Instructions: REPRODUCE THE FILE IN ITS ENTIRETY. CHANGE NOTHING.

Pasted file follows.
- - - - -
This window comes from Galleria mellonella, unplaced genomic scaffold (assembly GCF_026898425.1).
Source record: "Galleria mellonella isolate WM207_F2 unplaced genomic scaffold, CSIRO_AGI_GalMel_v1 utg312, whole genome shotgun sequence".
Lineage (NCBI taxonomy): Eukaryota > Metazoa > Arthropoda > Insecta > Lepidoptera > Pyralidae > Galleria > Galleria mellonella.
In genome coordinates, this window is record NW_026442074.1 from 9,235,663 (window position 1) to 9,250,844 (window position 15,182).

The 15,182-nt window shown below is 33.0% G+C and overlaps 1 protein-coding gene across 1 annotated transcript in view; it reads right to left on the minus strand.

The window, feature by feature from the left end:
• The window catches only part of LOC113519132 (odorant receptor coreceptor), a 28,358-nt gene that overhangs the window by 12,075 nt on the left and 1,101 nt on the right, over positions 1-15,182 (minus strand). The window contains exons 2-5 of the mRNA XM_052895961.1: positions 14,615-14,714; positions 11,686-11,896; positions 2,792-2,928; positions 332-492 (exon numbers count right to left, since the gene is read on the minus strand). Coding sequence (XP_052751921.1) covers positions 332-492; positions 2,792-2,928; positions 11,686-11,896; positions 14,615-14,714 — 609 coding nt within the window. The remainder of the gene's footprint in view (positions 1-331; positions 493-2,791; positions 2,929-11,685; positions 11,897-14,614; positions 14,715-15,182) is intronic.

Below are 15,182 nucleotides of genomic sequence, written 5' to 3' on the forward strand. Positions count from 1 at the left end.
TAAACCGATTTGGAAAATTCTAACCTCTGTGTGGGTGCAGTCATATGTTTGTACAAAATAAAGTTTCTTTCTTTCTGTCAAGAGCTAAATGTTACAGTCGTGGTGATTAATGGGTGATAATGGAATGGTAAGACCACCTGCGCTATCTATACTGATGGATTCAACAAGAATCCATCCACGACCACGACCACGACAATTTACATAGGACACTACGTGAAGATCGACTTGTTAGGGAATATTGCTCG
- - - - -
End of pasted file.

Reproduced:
This window comes from Galleria mellonella, unplaced genomic scaffold (assembly GCF_026898425.1).
Source record: "Galleria mellonella isolate WM207_F2 unplaced genomic scaffold, CSIRO_AGI_GalMel_v1 utg312, whole genome shotgun sequence".
Lineage (NCBI taxonomy): Eukaryota > Metazoa > Arthropoda > Insecta > Lepidoptera > Pyralidae > Galleria > Galleria mellonella.
In genome coordinates, this window is record NW_026442074.1 from 9,235,663 (window position 1) to 9,250,844 (window position 15,182).

The 15,182-nt window shown below is 33.0% G+C and overlaps 1 protein-coding gene across 1 annotated transcript in view; it reads right to left on the minus strand.

The window, feature by feature from the left end:
• The window catches only part of LOC113519132 (odorant receptor coreceptor), a 28,358-nt gene that overhangs the window by 12,075 nt on the left and 1,101 nt on the right, over positions 1-15,182 (minus strand). The window contains exons 2-5 of the mRNA XM_052895961.1: positions 14,615-14,714; positions 11,686-11,896; positions 2,792-2,928; positions 332-492 (exon numbers count right to left, since the gene is read on the minus strand). Coding sequence (XP_052751921.1) covers positions 332-492; positions 2,792-2,928; positions 11,686-11,896; positions 14,615-14,714 — 609 coding nt within the window. The remainder of the gene's footprint in view (positions 1-331; positions 493-2,791; positions 2,929-11,685; positions 11,897-14,614; positions 14,715-15,182) is intronic.

Below are 15,182 nucleotides of genomic sequence, written 5' to 3' on the forward strand. Positions count from 1 at the left end.
TAAACCGATTTGGAAAATTCTAACCTCTGTGTGGGTGCAGTCATATGTTTGTACAAAATAAAGTTTCTTTCTTTCTGTCAAGAGCTAAATGTTACAGTCGTGGTGATTAATGGGTGATAATGGAATGGTAAGACCACCTGCGCTATCTATACTGATGGATTCAACAAGAATCCATCCACGACCACGACCACGACAATTTACATAGGACACTACGTGAAGATCGACTTGTTAGGGAATATTGCTCG